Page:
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Characteristics of a Previous HitTaperedNext Hit Composite Halokinetic Sequence within the Wonoka Formation Adjacent to the Ramping Patawarta Salt Sheet, Central Flinders Ranges, South Australia

Rachelle A. Kernen1, Katherine A. Giles1, Timothy F. Lawton1, Thomas E. Hearon IV2, and Mark G. Rowan3
1New Mexico State University Department of Geological Sciences, Las Cruces, NM, [email protected]
2Colorado School of Mines
3Rowan Consulting

Preliminary field studies of the Neoproterozoic Wonoka Formation adjacent to Patawarta diapir, a ramping salt sheet, show that it forms a Previous HittaperedNext Hit composite halokinetic sequence (Previous HitTaperedNext Hit-CHS) bounded by angular unconformities. The basal boundary is at the contact with the underlying Bunyeroo Formation and the upper boundary is at the contact with the overlying Bonney Sandstone. The Wonoka Previous HitTaperedNext Hit-CHS thins by an order of magnitude toward the diapir, from 465m to 40.5m over a distance of approximately 1 km. It is composed of 7 mappable lithologic units that form an overall depositionally upward-shallowing succession from storm-influenced lower shoreface dolomite and siltstone to peritidal sandstone and carbonates. All 7 units thin towards the diapir, but vary in the magnitude of thinning (ranging from 67%-98%) and the extent of erosional truncation (4 units are truncated before reaching the diapir). The upper 4 units are aerially limited and form the onlapping fill of an incised valley developed adjacent to the diapir-related topographic relief. There is little diapir-derived detritus within the Wonoka Previous HitTaperedTop-CHS and where present it is in granule to pebble lags associated with conventional depositional sequence boundaries or transgressive surfaces. No mass transport complexes were documented even though lithoclasts within the Patawarta diapir are enormous (ranging up to kms across). This suggests that topographic relief over the advancing salt sheet during Wonoka deposition was insufficient to produce failure of material into the surrounding sediments and that surface salt glacial flow during advance of the Patawarta sheet was unlikely.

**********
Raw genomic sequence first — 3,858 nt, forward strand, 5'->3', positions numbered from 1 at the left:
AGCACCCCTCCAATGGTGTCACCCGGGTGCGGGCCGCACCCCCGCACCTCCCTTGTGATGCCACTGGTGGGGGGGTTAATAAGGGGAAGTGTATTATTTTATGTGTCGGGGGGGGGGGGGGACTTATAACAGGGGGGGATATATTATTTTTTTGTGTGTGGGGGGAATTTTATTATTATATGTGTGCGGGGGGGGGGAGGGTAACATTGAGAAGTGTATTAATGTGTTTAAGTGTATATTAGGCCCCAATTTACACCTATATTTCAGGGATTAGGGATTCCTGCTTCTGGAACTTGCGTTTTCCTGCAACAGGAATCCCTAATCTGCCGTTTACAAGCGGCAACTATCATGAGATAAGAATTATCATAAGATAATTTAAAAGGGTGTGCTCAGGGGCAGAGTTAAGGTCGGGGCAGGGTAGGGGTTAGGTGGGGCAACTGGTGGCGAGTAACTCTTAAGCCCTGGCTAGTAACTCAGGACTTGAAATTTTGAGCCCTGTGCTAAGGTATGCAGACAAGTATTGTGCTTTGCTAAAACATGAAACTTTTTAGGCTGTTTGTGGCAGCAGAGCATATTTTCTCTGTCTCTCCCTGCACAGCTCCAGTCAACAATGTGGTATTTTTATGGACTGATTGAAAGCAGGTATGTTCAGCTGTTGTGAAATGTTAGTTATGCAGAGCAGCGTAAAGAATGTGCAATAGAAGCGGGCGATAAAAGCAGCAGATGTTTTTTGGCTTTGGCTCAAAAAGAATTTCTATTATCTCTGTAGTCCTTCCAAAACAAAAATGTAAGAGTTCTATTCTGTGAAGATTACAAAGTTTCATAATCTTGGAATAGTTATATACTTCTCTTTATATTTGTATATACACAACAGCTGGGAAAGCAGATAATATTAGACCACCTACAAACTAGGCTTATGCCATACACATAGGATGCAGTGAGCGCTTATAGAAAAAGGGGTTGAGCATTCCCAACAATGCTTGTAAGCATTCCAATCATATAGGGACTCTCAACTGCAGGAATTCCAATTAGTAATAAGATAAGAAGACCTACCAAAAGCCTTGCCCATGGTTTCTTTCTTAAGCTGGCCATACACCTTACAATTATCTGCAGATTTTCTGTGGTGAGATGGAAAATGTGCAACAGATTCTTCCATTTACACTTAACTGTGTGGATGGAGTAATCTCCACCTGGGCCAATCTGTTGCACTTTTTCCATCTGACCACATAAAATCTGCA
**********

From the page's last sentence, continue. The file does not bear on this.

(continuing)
AAPG Search and Discovery Article #90094 © 2009 AAPG Foundation Grants in Aid